- a given quantity of chips that can be bought at one time, as in poker or other gambling games.
- the quantity of chips held by a player at a given point in a gambling game.
verb (used with object)
verb (used without object)
- Aviation.to control the flight patterns of airplanes waiting to land at an airport so that each circles at a designated altitude.
- Informal.to compare; measure up (often followed by against): How does the movie stack up against the novel?
- Informal.to appear plausible or in keeping with the known facts: Your story just doesn't stack up.
- to arrange cards or a pack of cards so as to cheat: He stacked the deck and won every hand.
- to manipulate events, information, etc., especially unethically, in order to achieve an advantage or desired result.
Origin of stack
Related Words for stackingmountain, pyramid, heap, bundle, sheaf, load, stockpile, pile, drift, hill, mass, bank, mound, hoard, cock, assemblage, pack, amass, accumulate, rick
Examples from the Web for stacking
Contemporary Examples of stacking
These samples are biased, stacking the deck in favor of a connection between mental disorder and violence.Massacres and Madness
December 14, 2013
Stacking my mess of chips, I looked down a third time and saw two kings ... two majestic kings.World Series of Poker: How Jonathan Miller Almost Won It All (Really)
July 6, 2013
They are clearly trying to take over the Armed Forces by stacking its junior cadres with their own members.Morsi-less: Are Egyptians Done with the Muslim Brothers?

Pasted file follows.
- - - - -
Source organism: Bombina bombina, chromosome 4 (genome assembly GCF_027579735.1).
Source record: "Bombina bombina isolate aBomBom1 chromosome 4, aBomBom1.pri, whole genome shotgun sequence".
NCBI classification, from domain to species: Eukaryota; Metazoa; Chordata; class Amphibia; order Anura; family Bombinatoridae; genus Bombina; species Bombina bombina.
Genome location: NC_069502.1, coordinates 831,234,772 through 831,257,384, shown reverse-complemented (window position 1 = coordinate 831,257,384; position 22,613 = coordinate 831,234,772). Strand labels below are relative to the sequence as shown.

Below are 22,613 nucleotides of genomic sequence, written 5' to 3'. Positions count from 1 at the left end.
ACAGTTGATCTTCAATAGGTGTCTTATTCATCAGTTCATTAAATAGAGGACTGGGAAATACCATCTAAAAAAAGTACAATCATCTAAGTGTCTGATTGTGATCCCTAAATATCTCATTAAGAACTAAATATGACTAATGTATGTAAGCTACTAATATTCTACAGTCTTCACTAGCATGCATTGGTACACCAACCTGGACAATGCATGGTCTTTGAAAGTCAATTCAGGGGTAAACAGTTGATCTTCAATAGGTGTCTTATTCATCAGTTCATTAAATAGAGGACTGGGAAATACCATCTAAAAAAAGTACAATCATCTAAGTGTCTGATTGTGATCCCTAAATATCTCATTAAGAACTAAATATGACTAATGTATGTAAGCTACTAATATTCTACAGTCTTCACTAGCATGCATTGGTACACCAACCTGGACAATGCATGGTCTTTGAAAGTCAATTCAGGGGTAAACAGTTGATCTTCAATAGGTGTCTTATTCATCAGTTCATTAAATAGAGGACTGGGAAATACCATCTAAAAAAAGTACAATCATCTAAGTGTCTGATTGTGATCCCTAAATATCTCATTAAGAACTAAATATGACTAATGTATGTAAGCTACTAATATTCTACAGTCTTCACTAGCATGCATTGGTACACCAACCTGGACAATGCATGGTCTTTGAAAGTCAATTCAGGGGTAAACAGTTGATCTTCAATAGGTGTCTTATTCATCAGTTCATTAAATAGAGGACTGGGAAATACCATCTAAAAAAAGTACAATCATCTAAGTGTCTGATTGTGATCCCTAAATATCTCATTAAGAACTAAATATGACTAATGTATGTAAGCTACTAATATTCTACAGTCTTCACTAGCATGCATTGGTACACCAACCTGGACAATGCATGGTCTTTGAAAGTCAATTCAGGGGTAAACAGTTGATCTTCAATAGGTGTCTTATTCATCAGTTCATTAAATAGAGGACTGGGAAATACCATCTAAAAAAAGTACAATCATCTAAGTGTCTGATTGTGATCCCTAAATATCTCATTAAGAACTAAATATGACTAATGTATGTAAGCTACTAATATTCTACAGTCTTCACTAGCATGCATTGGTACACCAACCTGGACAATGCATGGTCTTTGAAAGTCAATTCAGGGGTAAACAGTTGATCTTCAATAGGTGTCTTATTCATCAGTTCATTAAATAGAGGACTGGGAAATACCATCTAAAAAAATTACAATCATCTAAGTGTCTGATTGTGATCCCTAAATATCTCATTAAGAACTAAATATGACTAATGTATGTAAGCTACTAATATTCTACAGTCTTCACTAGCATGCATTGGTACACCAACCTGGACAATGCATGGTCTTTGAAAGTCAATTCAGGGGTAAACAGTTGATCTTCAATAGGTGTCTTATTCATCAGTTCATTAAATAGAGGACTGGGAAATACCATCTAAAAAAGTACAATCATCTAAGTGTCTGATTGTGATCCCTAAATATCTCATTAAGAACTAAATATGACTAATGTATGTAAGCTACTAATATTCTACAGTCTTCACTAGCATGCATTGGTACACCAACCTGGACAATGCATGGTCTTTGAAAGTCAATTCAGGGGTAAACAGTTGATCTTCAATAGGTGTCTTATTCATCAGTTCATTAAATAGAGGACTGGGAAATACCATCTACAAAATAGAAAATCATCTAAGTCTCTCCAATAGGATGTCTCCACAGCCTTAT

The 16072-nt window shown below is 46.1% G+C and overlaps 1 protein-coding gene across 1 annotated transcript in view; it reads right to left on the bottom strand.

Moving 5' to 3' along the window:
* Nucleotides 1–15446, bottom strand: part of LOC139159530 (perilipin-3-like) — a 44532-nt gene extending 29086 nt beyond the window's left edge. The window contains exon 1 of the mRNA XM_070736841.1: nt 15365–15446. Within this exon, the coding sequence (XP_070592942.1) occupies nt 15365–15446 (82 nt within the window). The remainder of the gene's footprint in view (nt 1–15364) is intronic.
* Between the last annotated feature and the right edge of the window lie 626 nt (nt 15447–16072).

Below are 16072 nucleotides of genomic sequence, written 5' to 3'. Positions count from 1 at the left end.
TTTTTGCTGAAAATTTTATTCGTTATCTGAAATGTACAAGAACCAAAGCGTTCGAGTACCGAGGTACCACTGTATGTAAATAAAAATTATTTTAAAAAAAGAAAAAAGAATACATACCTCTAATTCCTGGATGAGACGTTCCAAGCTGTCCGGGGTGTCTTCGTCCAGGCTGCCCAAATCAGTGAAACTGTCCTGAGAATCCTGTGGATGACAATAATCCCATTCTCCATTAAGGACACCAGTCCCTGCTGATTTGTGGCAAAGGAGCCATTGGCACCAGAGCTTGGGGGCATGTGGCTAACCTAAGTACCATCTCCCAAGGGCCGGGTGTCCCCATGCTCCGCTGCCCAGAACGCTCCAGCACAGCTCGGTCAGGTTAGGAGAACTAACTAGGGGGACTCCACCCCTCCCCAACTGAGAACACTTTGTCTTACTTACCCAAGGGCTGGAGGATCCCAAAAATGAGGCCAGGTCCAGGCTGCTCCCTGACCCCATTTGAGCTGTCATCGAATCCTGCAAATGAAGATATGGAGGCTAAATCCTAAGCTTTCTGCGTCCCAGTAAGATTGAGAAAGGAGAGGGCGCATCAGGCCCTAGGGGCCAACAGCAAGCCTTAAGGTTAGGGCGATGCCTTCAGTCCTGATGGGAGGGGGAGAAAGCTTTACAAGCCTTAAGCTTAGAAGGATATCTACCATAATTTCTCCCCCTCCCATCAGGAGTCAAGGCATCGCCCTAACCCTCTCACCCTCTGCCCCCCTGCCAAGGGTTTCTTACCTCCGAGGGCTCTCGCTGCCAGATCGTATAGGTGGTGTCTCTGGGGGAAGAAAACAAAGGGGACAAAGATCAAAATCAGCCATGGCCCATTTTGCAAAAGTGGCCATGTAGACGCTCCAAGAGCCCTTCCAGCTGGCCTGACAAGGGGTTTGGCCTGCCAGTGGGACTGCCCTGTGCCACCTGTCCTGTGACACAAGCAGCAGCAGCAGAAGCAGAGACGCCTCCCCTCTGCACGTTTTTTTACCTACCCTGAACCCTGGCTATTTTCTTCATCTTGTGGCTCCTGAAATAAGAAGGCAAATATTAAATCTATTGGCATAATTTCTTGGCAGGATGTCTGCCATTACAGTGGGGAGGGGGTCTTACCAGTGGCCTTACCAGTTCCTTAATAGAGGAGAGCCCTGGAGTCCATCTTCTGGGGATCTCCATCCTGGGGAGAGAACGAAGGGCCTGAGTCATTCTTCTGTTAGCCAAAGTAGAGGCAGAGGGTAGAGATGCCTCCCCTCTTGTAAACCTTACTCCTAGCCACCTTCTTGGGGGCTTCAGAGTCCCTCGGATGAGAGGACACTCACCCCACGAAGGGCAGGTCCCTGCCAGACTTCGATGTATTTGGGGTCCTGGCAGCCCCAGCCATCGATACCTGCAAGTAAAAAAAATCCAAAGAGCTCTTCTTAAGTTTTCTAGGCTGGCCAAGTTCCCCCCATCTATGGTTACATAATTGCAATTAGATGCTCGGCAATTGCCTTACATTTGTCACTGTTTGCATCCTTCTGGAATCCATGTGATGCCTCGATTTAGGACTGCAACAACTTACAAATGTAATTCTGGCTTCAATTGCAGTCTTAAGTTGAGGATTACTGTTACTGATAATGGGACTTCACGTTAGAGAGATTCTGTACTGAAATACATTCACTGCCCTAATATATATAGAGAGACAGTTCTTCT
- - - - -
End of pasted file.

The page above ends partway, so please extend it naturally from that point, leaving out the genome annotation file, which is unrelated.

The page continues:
July 1, 2013
These days, people are stacking up to see the last of autumn's vibrant colors.Gal With a Suitcase
November 6, 2010
Historical Examples of stacking
Herein, the Bismarckian skill at stacking the cards reaches its height.Blood and Iron
John Hubert Greusel
I looked up from stacking the chips I had just bought from Nick.Card Trick
Walter Bupp AKA Randall Garrett
"We're stacking them up so they'll be easy to get at," answered one.Christmas Holidays at Merryvale
Alice Hale Burnett
Men and robots were stacking crates and he asked one of the men for Krannon.Deathworld
The people were all at work in the fields betimes, cutting and stacking the barley.Northern Travel
Word Origin for stack
c.1300, "pile, heap, or group of things," from Old Norse stakkr "haystack" (cf. Danish stak, Swedish stack "heap, stack"), from Proto-Germanic *stakkoz, from PIE *stognos- (cf. Old Church Slavonic stogu "heap," Russian stog "haystack," Lithuanian stokas "pillar"), from root *steg- "pole, stick" (see stake (n.)). Meaning "set of shelves on which books are set out" is from 1879. Used of the chimneys of factories, locomotives, etc., since 1825.
In addition to the idioms beginning with stack
- stack the cards
- stack up
- blow one's top (stack)
- cards are stacked
- needle in a haystack
- swear on a stack of bibles